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This week I am writing from Africa, and three events are swirling in my head.
I arrived in Kenya to learn about church bombings that seem coordinated and intended to take lives and wreak havoc. Half a world away, an act of nature leaves millions without power in the country I just left. South Sudan has large swaths of the country without power virtually all of the time.
What these situations have in common is the range of human good and bad and the effect of community. While I was working in Mississippi after Katrina, I saw people pull together in a way I could never imagine. People without power took out their grills and cooked for community members on the lawns of the few homes and churches that were not destroyed. People helped others put up tarps and run errands for others or watched neighborhood children.
A bad natural disaster brought out the best in people. Thousands and thousands of people volunteered for years after the storm. Religious organizations worked day and night to help people in the recovery. I have never been more proud to be part of this great country.
I expect that we are going to see a very different Fourth of July in those parts of the country without power. I think more neighbors will be having group lawn parties and helping each other until they have power again. It may not be the way many Americans planned their Independence Day, but it can be a real celebration as to who we are as a nation – people who care about others and are there in times of real crisis.
Although information is still coming out about the Kenya bombings, life is continuing here. People are fearful of what might come next because of the profound effect that bombings have on the security of their country. They worry it might have a lasting impact on tourism and the economy. This is not the first time this has happened. Kenya is a modern country, and bombings aimed at citizens in churches make for a fearful and worried populace. When people are worried about day-to-day safety, it’s hard to develop the potential of individuals and the country. It’s very difficult to move forward when you feel a basic insecurity.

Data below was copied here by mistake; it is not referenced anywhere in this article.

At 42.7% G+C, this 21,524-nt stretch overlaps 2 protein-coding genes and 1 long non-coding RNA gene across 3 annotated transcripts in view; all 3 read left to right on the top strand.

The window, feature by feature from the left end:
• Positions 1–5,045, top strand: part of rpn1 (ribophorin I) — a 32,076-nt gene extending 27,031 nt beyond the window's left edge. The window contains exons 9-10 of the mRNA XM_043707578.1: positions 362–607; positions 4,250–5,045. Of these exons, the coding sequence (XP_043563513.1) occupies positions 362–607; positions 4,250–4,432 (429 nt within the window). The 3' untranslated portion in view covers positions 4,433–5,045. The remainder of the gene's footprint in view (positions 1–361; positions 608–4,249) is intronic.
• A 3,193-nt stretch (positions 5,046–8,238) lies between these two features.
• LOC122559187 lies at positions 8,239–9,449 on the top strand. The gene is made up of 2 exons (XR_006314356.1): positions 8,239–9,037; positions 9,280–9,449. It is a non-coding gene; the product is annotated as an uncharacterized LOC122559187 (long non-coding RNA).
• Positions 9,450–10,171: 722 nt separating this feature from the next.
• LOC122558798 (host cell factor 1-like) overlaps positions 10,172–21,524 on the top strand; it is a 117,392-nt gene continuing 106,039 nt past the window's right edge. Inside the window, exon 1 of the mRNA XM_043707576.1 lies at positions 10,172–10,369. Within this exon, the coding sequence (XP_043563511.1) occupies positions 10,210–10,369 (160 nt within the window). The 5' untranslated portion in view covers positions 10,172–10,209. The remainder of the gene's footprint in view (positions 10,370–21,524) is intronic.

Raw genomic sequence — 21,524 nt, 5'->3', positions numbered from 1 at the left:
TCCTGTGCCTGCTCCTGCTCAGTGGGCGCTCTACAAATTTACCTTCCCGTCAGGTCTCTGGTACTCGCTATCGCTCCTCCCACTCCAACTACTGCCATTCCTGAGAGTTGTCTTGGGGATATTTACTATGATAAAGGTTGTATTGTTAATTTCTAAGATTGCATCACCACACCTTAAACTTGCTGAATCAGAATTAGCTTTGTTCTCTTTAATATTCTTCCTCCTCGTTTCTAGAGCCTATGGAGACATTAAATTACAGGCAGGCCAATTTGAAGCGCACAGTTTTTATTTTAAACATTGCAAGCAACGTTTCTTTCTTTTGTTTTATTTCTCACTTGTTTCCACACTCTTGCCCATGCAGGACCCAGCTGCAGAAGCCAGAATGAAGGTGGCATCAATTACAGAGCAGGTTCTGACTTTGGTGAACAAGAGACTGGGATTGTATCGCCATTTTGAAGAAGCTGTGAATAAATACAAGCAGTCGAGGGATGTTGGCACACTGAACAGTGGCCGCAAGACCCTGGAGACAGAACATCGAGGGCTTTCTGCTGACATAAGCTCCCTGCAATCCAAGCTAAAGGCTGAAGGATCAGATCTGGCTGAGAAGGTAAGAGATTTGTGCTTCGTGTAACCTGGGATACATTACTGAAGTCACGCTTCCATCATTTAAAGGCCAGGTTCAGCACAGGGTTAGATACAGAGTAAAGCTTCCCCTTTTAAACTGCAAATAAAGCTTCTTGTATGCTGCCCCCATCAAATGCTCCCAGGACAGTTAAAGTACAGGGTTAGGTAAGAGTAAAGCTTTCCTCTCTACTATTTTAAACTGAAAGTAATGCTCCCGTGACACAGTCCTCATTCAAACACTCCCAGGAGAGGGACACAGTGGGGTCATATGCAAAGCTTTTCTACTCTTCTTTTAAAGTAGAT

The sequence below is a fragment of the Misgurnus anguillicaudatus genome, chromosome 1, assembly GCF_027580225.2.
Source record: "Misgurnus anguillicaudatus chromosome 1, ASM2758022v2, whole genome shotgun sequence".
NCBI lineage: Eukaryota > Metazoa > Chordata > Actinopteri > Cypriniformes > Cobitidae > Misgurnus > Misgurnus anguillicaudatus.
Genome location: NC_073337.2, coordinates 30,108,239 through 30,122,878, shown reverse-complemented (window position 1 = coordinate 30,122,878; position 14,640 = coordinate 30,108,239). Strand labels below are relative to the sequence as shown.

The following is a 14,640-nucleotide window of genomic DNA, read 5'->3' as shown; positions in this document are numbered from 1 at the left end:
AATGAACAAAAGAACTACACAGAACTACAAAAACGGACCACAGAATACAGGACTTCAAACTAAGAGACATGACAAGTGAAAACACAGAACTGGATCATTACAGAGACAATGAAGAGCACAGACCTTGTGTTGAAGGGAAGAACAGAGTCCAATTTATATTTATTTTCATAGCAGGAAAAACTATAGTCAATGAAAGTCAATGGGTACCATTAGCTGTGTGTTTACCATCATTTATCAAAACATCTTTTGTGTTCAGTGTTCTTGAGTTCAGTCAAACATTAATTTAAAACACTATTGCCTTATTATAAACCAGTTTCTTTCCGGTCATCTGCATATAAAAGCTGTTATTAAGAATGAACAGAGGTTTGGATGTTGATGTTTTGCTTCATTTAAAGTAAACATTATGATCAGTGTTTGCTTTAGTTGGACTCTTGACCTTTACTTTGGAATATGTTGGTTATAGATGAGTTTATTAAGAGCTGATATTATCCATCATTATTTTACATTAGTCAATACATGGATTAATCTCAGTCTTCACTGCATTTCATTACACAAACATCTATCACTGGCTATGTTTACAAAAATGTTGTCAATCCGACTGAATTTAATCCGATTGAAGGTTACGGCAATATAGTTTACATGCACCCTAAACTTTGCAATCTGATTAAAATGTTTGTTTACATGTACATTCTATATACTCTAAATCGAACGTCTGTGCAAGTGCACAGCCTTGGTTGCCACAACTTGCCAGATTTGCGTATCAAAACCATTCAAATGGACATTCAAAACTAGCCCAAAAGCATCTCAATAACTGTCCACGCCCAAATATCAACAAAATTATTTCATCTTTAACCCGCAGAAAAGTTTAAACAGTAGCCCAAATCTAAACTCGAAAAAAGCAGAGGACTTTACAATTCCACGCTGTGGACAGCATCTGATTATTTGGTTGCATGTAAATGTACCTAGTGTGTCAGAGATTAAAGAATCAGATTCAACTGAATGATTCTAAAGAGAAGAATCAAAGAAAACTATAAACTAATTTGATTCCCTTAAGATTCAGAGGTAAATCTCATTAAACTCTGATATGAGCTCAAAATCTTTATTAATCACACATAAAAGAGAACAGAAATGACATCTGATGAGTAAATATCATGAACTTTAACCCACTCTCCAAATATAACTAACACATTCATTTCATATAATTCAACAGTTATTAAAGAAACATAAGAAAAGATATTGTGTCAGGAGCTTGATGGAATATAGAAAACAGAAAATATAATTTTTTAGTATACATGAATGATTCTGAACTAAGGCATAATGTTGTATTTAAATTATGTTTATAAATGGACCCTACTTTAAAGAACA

It is that basic insecurity that struck me most about my most recent visit to the world’s newest country, South Sudan. After 22 years of war with what is now Sudan, there are still slaves that are being held in the Arab north. I work with an amazing group, Christian Solidarity International, that has singlehandedly helped free these people. This time was a bit different, though. We took along a child psychiatrist who talked to many of the children coming back to their home country after being freed. Many do not know where their parents are, or even whether they’re alive. Some saw their parents killed. All were traumatized.
We interviewed some of these children. One parentless child was brought with the larger group to the South. During the interview, this young girl told her story. She had no idea where her mother was and spent most of her nights tied up to a fence so she would not escape. The interviewer was impressed with her and decided to bring her to the village where Christian Solidarity International operates a clinic.
In just two days, this 7- or 8-year-old child moved from being terrified to singing songs with other children, as well as creatively making up songs together. She told the doctors what she wanted most was to go to school.
After seeing her, I wondered: How much potential is lost by not realizing the human potential of so many people?
In Kenya, it will take major effort to make people feel secure and comfortable in their own country.
The storms destroyed property and lives. But as we celebrate this Fourth of July, I’m hoping we can honor our mutual potential. I only hope Africa gets the help it needs to do the same.